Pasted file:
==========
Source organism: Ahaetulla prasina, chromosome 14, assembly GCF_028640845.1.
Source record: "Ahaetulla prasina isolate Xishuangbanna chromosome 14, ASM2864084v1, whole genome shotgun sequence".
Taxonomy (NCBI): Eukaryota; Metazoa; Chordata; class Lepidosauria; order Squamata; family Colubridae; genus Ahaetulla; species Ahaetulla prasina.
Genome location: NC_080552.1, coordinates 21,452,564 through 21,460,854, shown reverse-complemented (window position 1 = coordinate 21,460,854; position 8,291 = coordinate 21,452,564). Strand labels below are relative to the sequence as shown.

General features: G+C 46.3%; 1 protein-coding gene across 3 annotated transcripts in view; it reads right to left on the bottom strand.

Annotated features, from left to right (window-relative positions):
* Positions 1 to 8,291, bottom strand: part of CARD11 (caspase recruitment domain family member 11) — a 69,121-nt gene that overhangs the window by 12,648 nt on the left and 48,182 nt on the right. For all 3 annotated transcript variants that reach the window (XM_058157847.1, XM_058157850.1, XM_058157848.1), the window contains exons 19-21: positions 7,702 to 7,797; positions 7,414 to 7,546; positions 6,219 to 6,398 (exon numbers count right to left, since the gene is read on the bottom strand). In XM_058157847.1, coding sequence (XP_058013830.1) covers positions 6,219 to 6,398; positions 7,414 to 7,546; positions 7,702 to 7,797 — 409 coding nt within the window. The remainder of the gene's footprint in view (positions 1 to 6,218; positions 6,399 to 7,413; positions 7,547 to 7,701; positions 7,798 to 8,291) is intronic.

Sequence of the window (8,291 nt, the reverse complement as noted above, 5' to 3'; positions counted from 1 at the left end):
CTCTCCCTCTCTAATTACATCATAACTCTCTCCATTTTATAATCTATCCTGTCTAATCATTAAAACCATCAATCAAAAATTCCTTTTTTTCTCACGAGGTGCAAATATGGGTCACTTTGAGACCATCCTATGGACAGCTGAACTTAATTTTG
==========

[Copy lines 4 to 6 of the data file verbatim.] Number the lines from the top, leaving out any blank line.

Genome location: NC_080552.1, coordinates 21,452,564 through 21,460,854, shown reverse-complemented (window position 1 = coordinate 21,460,854; position 8,291 = coordinate 21,452,564). Strand labels below are relative to the sequence as shown.

General features: G+C 46.3%; 1 protein-coding gene across 3 annotated transcripts in view; it reads right to left on the bottom strand.

Annotated features, from left to right (window-relative positions):